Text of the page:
Eight: the good leaders are the ones who know how to fail well. Almost every older character messes up in The Last Jedi, whether it be the dashing pilot who over-commits his fleet, Luke Skywalker who fails his apprentice, the new vice admiral Holdo who allows the rebel alliance to be ground down into almost nothing, Fin and his new friend fail to prevent the First Order from tracking the rebels. Good leaders like a redeemed Luke and Holdo sacrifice themselves for the cause of the rebellion in the end. The youth like Fin are told to go on living, carrying the torch of resistance. Martyrs are praised for their devotion to the cause, turning their failures into positive outcomes in spite of their previous mistakes. Everyone of age is wiped out by the end of the movie except for Leia, who is the odd exception. A glorious death that contributes to the cause of fighting the evil power is the way to rectify your failures. Here again, the only lesson the older generation has for the younger is to fail well. It is as if Rian Johnson became obsessed with Samuel Becket while he was writing the script.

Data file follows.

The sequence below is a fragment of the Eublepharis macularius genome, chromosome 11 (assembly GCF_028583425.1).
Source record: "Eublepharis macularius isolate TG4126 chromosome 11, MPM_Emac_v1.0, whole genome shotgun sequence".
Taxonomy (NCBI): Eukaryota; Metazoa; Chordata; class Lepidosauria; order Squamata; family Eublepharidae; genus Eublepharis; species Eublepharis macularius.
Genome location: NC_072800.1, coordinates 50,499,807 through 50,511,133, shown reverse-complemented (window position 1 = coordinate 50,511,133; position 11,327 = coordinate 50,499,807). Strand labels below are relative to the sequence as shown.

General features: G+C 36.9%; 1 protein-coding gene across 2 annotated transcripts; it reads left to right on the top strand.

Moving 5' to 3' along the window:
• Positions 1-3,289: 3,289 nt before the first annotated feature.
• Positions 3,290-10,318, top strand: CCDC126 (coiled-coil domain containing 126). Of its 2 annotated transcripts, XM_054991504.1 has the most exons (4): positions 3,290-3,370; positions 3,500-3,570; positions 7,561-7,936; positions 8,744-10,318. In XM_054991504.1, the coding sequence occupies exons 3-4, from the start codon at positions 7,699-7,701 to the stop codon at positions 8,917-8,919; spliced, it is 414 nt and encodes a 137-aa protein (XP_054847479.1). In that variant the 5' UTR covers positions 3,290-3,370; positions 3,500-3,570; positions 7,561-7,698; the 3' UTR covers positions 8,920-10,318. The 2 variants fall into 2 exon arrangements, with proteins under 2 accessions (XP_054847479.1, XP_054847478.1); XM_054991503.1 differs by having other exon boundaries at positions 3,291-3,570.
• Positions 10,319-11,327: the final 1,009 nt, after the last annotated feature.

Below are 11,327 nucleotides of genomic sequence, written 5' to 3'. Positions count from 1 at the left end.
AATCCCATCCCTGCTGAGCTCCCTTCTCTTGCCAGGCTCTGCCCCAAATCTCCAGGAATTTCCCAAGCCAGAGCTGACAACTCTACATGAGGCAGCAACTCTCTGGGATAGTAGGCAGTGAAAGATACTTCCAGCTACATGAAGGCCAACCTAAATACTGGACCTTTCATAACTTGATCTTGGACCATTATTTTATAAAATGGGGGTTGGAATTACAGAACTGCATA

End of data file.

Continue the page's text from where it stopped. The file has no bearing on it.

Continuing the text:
Conclusion: If these points really are in the subtext of The Last Jedi, then it feels like what is being passed down to a new generation of Star Wars fans is how to continue failing. Once the old Star Wars characters have lived out their failures and sacrificed themselves for the hope of a better future, the next characters are faced with the burden of an absolute form of choice. Gone are the relics, books, schools, and army that would help guide the youth into an anti-imperial adulthood. At this point, Kylo Ren decided to destroy it all willfully and join the empire. This is one response to the utter failure of ones teachers. But Rian Johnson is asking us to hold onto the idea of the goodness of rebellion against domination and anti-imperialism. It is a message of holding onto hope for the future in times of near collapse. The righteousness of this decision to fight rests on no institutional authority anymore: the jedi and the first rebels only botched it after their initial success. This means that ones choice is now (theoretically) totally free.